O.C. man ordered to pay $22 million

Times Staff Writer

A federal judge has socked James R. Halstead with a $22-million summary judgment, ruling that the Santa Ana insurance salesman solicited the money for sophisticated investments but instead blew it on fast cars, a mistress and Las Vegas real estate.

Halstead, 61, also faces punitive damages in the scheme, in which he and Irvine securities lawyer Jeanne M. Rowzee allegedly took in tens of millions of dollars from individual investors who ran the gamut from wealthy developers to retirees on fixed incomes.

But the pair placed none of the money in the securities known as private investment in public equity, or PIPEs, that they promised would reap returns of as much as 40%, according to federal prosecutors and a raft of civil lawsuits.

In granting the summary judgment against Halstead and his company, GamePlan Inc., U.S. District Judge David O. Carter said the plaintiffs had proved their case that Halstead had defrauded them.


“Not content simply to bilk investors out of millions, Halstead used this money to finance an overwhelmingly lavish lifestyle,” Carter wrote in a tentative order issued Monday and obtained by The Times on Tuesday.

Rowzee, 49, was charged in June with conspiracy and securities fraud. She struck a plea agreement, which was filed under seal, and is free on $40,000 bond, according to federal court records.

Halstead has not been charged, although prosecutors in Rowzee’s case alleged that he and another man conspired with her to commit fraud.

Neither Halstead nor his attorney returned phone calls Tuesday.


More than 80 investors have alleged in lawsuits that Halstead and Rowzee swindled them from 2004 to 2006, when she presented herself as an expert securities lawyer and he seemed the ace salesman.

The two had met in the early 1990s, when Rowzee defended Halstead against charges that he and another man bilked investors of more than $1 million in a scheme to sell crude oil and German bank shares. In 1998 he pleaded guilty to five felony counts and was put on probation, case records show.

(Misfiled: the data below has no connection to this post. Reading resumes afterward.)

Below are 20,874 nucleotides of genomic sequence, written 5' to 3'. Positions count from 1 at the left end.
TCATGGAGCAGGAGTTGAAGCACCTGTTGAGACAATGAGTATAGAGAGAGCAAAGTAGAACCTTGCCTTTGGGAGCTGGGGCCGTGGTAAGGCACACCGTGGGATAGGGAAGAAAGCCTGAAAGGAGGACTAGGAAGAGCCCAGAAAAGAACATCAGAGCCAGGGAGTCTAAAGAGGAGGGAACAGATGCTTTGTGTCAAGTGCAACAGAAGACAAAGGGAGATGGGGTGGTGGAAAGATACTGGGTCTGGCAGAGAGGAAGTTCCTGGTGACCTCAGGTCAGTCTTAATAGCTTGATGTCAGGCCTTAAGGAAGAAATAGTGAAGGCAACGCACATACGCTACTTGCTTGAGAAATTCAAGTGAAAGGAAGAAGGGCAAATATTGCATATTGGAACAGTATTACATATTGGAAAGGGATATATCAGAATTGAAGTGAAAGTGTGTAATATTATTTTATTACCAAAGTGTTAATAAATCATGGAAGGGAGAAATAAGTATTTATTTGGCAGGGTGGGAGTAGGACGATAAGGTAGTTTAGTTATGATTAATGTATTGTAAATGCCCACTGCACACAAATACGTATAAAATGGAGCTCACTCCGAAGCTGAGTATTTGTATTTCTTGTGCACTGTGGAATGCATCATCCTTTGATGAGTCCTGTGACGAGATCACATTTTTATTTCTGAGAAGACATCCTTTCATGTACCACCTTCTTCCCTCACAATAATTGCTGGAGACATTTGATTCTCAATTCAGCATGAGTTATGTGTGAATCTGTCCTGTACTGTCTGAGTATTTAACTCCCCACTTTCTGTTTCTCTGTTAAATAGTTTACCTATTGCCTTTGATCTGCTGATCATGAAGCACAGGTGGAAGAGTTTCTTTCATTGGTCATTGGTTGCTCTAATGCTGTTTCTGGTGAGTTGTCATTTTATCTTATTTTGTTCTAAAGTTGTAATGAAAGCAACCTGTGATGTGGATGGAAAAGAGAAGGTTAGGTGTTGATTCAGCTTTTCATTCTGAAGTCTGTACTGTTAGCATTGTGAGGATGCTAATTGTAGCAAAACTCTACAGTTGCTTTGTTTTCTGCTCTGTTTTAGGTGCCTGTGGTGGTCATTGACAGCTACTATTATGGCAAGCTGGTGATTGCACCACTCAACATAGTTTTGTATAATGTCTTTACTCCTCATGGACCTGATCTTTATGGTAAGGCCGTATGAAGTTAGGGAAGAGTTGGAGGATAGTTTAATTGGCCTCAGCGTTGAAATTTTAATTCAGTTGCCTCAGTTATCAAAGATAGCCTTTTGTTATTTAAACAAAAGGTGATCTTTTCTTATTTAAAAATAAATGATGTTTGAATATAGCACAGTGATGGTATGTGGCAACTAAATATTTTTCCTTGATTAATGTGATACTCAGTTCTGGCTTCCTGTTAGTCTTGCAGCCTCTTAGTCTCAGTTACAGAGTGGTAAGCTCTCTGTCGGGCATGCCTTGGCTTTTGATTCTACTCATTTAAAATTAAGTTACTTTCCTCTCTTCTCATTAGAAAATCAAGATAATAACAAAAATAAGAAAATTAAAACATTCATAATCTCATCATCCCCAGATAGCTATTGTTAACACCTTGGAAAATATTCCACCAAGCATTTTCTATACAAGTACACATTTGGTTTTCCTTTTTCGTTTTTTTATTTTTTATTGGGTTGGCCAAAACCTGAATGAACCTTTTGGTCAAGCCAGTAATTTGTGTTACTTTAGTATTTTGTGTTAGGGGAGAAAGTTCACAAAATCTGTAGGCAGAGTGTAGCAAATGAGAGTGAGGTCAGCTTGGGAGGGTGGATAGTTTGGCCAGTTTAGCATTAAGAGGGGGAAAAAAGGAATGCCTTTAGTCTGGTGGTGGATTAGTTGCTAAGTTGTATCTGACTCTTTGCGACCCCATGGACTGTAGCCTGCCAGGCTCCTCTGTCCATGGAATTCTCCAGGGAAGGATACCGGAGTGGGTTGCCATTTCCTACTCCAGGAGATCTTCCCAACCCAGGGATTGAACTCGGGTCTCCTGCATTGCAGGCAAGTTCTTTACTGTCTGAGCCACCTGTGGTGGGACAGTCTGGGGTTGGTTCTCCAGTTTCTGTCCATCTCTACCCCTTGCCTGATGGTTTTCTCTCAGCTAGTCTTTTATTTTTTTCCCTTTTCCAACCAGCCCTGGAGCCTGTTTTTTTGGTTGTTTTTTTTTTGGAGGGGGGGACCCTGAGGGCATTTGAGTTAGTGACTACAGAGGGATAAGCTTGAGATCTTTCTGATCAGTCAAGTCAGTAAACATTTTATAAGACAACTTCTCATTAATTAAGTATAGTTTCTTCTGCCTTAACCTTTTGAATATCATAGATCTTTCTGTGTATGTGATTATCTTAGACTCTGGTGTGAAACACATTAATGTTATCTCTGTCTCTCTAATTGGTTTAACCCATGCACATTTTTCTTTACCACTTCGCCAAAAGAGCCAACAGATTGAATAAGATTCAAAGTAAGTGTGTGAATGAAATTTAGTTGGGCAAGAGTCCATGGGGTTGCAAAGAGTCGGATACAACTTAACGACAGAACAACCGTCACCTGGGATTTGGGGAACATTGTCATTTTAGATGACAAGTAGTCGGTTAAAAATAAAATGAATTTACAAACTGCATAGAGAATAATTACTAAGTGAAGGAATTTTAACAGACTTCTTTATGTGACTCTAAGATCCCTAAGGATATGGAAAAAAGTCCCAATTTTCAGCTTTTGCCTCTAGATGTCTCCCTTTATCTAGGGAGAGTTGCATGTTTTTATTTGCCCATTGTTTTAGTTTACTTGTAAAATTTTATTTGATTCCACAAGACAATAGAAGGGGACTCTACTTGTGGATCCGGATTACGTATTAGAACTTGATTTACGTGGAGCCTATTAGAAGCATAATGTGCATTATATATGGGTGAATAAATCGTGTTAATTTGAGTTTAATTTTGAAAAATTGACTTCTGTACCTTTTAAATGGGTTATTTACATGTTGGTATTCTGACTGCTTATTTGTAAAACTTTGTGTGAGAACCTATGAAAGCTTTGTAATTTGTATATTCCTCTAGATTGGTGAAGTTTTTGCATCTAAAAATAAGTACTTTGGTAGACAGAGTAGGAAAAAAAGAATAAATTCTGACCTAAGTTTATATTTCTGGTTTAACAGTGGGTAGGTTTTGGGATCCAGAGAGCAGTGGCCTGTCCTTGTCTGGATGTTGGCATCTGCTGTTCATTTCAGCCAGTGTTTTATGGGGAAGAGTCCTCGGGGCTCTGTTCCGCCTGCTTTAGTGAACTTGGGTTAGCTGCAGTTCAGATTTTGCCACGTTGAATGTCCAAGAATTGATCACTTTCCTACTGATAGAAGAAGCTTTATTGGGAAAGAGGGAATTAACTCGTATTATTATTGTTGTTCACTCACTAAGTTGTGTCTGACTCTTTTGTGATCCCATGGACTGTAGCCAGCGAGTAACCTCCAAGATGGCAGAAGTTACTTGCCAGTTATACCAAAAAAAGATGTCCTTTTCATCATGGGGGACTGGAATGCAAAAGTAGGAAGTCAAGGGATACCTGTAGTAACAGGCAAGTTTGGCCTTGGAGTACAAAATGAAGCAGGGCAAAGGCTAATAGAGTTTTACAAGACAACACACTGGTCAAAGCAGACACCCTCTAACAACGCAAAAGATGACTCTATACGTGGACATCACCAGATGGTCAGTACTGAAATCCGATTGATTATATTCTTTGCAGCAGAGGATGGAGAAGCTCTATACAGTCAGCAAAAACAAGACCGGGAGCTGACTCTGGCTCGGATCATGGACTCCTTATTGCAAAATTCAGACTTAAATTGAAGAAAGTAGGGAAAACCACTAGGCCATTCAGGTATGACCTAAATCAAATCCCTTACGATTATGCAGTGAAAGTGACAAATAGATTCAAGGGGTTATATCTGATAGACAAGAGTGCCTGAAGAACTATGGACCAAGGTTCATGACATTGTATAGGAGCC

Many companies legitimately use PIPE investments to raise capital for growth or acquisitions. Investors typically buy stock below market price and later sell it at a profit.

Investors alleged that Rowzee and Halstead promoted PIPEs as deals available only to a select few -- and that would protect their principal while yielding big returns in as little as three months.


Some money was paid back to investors early on, but dozens later learned that their “accounts” were empty. They claimed Halstead spent their money on sports cars, diamond watches, strip-club visits and two multimillion-dollar houses near Las Vegas.

The judge, in his tentative order, said Halstead had purchased $12 million in real estate and “hundreds of thousands of dollars in jewelry, which he lost in a taxi in Arizona and never reported to police.”

Halstead also used investors’ money to pay household expenses of $15,000 to $25,000 a month, Carter wrote, and placed $389,000 in a deferred compensation plan for his wife, who was listed as an officer of GamePlan, which Halstead ran from his Santa Ana home.

Halstead also “showered his mistress with large sums of money and expensive gifts,” about $750,000 worth in 2006 alone, Carter wrote.


“The icing on the cake, perhaps, is that on Christmas Eve 2005, Halstead bought her a brand-new Ferrari convertible,” he said. “This token cost $201,005.”

Attorney Steven L. Krongold, who represents some of the plaintiffs, said his clients “want closure” and were happy to avoid the costs of a trial.

But several investors said Tuesday that they were not optimistic about collecting.

“I’m glad we have the civil judgment, but we’ll probably never see any of that money,” said Steve Perebzak, who claimed losses of $450,000. “I just hope they’re put in prison so they can’t spend it either.”